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How to Prevent Denial of Service Attacks

The denial of service attack is statistically the most used malicious attack out of them all. This stems from the ease of use of the attack, as well as the alarming lethality. Literally anyone can bring down a website with a simple command prompt. The question is- how do you protect against an attack that can cripple your network or website in a matter of minutes?

Types of Denial of Service Attacks

If you are going to protect against an attack, you first have to know how it works. You must familiarize yourself with the different variations, methods, and plans of attacks that hackers use. Surprisingly, there are at least seven different classifications of denial of service attacks known today.

Ping Flood

The most basic of attacks is the ping flood attack. It relies on the ICMP echo command, more popularly known as ping . In legitimate situations the ping command is used by network administrators to test connectivity between two computers. In the ping flood attack, it is used to flood large amounts of data packets to the victim’s computer in an attempt to overload it. You can see an example of the ping flood attack below.

ping flood

Notice how we used two commands in particular: -n and –l.

Two Exploitable Commands Using Ping


  • 1. The –n command tells the prompt to send the request a specified amount of times. The default is four packets, but we sent five.
  • 2. The –l command tells the prompt how much data to send for each packet. The maximum is 65,500 bytes, while the default is just 32.

This type of attack is generally useless on larger networks or websites. This is because only one computer is being used to flood the victim’s resources. If we were to use a group of computers, then the attack would become a distributed denial of service attack, or DDoS.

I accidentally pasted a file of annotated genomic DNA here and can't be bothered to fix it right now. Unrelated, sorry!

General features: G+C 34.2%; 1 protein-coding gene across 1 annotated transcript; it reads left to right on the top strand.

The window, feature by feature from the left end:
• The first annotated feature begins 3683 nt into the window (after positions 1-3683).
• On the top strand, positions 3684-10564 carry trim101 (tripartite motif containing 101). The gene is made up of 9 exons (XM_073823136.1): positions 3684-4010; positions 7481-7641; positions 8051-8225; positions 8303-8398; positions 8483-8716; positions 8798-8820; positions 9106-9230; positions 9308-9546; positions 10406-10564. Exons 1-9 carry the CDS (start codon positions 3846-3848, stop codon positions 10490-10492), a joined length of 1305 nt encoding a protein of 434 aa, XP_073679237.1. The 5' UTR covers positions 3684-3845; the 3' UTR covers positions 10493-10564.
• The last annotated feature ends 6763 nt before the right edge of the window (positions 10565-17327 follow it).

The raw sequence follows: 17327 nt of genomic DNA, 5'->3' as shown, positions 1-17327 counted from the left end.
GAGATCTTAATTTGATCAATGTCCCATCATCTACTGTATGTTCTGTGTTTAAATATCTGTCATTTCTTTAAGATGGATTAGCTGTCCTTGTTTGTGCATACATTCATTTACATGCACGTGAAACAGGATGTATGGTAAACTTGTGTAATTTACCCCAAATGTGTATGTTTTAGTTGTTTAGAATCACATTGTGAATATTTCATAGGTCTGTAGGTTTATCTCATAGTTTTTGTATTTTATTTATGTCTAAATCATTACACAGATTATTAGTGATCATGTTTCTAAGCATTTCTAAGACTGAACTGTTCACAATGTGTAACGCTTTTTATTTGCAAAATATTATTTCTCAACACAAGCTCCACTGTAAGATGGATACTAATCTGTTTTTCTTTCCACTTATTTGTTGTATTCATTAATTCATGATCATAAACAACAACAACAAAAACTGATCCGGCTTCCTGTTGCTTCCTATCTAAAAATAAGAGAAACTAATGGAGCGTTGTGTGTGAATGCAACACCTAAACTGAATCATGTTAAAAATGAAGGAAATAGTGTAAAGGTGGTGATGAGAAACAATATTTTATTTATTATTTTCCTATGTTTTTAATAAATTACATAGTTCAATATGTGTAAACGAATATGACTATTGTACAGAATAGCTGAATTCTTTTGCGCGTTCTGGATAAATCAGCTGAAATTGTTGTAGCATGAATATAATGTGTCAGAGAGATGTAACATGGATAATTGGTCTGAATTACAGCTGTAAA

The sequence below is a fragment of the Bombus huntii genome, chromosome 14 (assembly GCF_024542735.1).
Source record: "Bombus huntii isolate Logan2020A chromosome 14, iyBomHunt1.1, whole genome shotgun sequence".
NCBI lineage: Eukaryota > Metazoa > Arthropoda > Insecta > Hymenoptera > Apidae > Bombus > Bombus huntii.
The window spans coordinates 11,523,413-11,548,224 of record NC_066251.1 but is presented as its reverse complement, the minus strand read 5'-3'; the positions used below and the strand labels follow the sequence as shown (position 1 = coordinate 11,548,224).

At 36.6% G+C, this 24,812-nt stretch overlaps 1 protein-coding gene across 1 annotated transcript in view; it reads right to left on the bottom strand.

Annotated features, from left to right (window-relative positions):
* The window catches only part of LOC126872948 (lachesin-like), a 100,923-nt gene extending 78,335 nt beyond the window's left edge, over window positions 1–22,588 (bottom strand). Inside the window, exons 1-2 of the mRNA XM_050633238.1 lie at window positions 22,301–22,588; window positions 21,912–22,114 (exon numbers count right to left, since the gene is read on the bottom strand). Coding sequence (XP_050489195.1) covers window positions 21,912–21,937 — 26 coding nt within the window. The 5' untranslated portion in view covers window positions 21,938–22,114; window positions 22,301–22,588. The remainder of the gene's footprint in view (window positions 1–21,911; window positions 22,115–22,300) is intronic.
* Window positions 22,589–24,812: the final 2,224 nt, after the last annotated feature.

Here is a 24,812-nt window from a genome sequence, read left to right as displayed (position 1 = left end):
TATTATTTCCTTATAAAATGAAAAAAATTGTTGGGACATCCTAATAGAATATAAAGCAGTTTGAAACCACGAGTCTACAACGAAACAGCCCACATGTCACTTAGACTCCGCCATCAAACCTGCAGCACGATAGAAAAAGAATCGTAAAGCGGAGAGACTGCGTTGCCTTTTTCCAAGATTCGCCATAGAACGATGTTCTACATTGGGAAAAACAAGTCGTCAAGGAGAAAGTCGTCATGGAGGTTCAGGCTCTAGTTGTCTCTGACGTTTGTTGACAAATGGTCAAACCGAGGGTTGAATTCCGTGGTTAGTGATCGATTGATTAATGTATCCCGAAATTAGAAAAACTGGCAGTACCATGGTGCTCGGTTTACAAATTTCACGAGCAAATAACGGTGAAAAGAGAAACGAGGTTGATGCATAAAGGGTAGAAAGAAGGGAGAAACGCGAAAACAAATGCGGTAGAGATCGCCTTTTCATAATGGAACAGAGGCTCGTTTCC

The most common cure to the ping flood attack is to simply ban the IP address from accessing your network. A distributed denial of service attack is a bit more complex, but we will take a look at them later on.

Ping of Death

The ping of death attack, or PoD, can cripple a network based on a flaw in the TCP/IP system. The maximum size for a packet is 65,535 bytes. If one were to send a packet larger than that, the receiving computer would ultimately crash from confusion.

Sending a ping of this size is against the rules of the TCP/IP protocol, but hackers can bypass this by cleverly sending the packets in fragments. When the fragments are assembled on the receiving computer, the overall packet size is too great. This will cause a buffer overlflow and crash the device.

ping of death

Luckily, most devices created after 1998 are immune to this kind of attack. If you are running a network with outdated devices this will indeed be a possible threat to your network. In this case, upgrade your devices if possible.

Smurf / Smurfing

When conducting a smurf attack, attackers will use spoof their IP address to be the same as the victim’s IP address. This will cause great confusion on the victim’s network, and a massive flood of traffic will be sent to the victim’s networking device, if done correctly.

Most firewalls protect against smurf attacks, but if you do notice one, there are several things you can do. If you have access to the router your network or website is on, simply tell it to not forward packets to broadcast addresses. In a Cisco router, simply use the command: no ip directed-broadcast.

This won’t necessarily nullify the smurf attack, but it will greatly reduce the impact and also prevent your network or website from attacking others by passing on the attack. Optionally, you could upgrade your router to newer Cisco routers, which automatically filter out the spoofed IP addresses that smurf attacks rely on.

Fraggle

A Fraggle attack is exactly the same as a smurf attack, except that it uses the user datagram protocol, or UDP, rather than the more common transmission control protocol, or TCP. Fraggle attacks, like smurf attacks, are starting to become outdated and are commonly stopped by most firewalls or routers.